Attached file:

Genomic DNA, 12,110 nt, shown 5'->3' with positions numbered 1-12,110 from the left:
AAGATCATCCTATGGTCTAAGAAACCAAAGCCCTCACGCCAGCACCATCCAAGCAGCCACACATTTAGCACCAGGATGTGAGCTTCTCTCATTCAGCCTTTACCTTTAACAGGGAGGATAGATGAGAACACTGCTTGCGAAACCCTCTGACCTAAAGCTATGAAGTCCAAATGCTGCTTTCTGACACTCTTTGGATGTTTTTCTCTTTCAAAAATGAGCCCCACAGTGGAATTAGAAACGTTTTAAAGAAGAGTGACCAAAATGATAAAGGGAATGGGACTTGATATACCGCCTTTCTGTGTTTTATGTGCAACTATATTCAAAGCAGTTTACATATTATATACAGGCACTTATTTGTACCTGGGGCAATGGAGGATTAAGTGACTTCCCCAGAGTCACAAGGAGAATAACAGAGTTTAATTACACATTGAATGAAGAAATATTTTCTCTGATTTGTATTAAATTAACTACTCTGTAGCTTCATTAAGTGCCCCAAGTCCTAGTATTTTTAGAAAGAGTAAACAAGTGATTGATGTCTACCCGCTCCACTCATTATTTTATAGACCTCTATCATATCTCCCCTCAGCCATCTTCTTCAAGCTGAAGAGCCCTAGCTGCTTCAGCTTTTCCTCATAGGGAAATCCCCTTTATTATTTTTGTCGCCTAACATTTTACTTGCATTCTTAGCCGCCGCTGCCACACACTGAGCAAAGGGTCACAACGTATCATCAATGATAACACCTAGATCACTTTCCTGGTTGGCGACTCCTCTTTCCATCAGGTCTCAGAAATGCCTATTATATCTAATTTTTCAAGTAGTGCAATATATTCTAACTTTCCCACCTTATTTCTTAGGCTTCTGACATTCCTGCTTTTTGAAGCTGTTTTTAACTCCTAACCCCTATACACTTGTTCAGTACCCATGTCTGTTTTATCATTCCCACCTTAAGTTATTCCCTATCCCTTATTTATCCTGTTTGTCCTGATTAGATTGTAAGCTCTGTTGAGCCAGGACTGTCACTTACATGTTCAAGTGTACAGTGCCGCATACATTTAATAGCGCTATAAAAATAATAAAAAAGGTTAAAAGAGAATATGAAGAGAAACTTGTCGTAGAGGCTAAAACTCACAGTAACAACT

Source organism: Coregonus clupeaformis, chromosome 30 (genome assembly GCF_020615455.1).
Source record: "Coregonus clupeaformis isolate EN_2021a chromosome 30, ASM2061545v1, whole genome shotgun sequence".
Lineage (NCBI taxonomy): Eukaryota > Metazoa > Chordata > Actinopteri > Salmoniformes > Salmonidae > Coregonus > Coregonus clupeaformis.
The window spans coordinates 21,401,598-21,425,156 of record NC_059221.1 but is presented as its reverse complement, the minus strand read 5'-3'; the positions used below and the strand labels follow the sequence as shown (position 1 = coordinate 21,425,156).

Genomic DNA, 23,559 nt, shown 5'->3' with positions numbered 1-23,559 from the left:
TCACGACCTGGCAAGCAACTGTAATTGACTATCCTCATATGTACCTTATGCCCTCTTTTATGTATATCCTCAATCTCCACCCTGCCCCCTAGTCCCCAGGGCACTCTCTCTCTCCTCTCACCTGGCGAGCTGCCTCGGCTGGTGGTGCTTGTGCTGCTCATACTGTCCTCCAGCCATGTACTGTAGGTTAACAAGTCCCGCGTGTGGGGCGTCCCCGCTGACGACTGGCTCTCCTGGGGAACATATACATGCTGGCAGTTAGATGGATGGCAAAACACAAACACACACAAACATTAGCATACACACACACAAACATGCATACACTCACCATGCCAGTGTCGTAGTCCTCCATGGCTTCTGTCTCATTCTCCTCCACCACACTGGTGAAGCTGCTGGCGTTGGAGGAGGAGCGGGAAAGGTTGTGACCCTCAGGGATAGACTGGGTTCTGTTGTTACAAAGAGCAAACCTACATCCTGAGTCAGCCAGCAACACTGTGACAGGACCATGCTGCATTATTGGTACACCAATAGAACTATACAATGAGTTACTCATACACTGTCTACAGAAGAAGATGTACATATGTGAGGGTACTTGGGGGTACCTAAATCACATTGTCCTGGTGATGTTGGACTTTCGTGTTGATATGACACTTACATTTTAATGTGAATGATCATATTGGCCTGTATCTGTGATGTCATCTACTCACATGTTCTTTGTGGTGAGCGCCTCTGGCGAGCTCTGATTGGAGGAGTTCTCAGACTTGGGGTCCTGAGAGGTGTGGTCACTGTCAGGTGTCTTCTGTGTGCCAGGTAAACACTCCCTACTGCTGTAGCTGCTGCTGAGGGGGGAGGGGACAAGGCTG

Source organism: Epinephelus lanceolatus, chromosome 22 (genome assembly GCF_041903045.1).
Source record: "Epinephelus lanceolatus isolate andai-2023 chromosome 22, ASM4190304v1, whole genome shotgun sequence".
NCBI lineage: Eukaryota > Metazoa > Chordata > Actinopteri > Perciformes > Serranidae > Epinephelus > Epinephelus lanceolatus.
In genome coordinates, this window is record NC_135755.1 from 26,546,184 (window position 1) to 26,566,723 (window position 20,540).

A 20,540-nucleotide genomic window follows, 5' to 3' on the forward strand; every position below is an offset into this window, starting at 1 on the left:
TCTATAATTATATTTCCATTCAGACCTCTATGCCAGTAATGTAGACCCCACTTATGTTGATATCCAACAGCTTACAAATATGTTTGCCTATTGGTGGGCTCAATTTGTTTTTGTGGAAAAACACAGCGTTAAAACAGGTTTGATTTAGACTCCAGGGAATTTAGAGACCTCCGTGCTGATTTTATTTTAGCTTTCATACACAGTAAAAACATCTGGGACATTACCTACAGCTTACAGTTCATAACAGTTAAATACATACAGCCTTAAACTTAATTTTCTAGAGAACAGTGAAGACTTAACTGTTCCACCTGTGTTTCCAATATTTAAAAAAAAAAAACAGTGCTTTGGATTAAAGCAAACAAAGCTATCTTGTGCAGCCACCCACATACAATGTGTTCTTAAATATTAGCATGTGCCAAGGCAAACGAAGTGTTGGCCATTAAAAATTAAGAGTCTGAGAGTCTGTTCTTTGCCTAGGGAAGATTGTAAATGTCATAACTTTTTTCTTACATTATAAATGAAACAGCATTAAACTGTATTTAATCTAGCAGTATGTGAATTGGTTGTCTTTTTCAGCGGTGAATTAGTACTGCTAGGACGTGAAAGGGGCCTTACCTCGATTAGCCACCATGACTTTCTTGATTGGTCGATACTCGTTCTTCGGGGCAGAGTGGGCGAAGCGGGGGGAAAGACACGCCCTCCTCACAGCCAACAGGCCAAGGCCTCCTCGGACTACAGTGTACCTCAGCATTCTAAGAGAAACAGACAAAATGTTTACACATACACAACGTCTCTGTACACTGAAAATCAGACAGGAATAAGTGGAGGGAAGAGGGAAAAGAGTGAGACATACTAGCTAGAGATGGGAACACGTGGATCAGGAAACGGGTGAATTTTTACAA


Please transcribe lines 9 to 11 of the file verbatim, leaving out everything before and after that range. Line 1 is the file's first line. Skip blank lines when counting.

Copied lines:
Source organism: Epinephelus lanceolatus, chromosome 22 (genome assembly GCF_041903045.1).
Source record: "Epinephelus lanceolatus isolate andai-2023 chromosome 22, ASM4190304v1, whole genome shotgun sequence".
NCBI lineage: Eukaryota > Metazoa > Chordata > Actinopteri > Perciformes > Serranidae > Epinephelus > Epinephelus lanceolatus.